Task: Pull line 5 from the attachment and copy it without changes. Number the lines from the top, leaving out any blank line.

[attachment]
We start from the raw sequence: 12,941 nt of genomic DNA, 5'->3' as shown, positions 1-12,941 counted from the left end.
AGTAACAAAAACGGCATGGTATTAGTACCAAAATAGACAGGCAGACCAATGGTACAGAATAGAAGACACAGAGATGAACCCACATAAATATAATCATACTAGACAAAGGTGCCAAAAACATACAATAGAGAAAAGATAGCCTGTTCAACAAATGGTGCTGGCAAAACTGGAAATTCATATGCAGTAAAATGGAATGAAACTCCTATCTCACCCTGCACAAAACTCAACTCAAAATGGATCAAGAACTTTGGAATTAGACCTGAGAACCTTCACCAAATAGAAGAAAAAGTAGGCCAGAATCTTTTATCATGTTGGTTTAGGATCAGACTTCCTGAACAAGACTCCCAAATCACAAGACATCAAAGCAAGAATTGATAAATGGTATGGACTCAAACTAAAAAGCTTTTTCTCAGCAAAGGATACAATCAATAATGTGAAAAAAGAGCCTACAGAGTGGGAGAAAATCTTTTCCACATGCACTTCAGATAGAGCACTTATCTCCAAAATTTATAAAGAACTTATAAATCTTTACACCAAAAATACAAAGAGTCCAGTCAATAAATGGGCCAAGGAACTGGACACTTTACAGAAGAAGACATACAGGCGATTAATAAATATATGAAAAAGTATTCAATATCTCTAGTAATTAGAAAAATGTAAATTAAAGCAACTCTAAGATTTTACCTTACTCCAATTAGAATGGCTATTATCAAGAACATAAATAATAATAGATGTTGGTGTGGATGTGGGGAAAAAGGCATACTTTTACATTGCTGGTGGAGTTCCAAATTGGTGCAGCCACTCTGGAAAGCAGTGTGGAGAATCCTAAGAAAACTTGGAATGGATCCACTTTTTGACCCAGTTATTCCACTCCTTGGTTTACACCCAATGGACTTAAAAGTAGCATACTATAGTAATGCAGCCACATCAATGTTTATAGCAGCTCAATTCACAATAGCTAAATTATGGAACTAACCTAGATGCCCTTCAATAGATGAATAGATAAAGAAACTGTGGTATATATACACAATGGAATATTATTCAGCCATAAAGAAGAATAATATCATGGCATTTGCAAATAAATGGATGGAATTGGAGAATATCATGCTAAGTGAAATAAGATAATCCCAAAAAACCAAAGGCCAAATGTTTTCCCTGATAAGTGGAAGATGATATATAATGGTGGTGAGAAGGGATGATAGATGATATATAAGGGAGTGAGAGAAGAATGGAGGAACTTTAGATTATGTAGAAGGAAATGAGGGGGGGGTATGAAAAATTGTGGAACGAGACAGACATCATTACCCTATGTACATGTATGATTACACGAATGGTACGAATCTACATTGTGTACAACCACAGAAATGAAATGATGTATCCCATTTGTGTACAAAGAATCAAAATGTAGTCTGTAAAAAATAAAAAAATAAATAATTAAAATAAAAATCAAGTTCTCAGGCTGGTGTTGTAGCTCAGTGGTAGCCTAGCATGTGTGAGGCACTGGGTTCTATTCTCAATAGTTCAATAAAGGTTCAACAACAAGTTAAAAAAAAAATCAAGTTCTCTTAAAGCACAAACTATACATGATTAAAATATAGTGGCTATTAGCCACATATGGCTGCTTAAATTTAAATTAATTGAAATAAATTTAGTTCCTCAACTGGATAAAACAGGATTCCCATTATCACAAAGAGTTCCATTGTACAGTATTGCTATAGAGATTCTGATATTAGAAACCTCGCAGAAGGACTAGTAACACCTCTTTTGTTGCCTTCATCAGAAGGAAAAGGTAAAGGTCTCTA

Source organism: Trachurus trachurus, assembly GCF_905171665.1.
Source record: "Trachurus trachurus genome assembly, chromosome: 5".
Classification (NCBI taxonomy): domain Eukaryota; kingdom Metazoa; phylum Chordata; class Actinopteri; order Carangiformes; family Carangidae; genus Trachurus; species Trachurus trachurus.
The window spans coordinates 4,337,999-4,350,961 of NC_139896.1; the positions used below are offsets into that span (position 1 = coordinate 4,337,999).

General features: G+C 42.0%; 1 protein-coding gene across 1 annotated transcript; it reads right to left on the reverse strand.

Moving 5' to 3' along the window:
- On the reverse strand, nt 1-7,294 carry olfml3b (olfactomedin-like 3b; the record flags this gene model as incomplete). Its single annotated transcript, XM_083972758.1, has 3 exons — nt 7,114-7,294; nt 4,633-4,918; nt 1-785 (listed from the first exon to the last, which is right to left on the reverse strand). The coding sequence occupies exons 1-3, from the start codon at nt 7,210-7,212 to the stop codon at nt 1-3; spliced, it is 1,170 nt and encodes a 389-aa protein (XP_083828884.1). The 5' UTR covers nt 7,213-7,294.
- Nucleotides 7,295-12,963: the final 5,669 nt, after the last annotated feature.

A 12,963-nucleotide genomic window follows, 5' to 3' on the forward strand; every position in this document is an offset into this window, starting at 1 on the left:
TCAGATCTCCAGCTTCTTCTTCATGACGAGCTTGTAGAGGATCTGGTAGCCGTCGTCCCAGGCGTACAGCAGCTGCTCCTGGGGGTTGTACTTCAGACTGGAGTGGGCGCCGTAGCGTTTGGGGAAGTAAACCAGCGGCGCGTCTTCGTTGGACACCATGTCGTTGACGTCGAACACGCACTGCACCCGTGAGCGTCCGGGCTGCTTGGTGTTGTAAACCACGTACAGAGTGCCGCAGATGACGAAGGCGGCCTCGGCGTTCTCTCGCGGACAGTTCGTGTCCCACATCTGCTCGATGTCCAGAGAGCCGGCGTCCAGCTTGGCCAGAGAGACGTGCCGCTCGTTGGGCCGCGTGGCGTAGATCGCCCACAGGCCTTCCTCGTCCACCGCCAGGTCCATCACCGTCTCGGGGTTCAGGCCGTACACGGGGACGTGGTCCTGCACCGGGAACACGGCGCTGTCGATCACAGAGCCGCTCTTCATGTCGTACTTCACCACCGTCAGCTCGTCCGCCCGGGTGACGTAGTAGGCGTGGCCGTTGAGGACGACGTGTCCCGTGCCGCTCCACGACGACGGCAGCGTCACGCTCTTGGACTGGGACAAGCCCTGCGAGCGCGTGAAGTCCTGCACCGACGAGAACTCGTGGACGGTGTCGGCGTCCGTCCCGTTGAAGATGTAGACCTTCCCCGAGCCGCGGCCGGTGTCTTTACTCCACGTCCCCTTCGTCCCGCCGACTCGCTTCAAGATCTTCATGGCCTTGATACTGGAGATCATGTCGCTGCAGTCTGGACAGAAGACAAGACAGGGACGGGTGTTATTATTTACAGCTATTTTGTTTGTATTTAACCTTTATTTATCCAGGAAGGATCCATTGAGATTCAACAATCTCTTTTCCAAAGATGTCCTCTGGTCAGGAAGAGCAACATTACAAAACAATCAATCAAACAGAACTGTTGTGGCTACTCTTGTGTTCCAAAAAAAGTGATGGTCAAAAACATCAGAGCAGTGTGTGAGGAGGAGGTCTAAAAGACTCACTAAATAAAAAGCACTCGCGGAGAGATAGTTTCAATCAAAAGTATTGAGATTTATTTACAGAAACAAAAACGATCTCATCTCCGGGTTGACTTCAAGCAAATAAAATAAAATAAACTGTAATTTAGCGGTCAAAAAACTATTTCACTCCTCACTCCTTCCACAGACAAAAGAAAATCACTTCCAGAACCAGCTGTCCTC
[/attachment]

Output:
Classification (NCBI taxonomy): domain Eukaryota; kingdom Metazoa; phylum Chordata; class Actinopteri; order Carangiformes; family Carangidae; genus Trachurus; species Trachurus trachurus.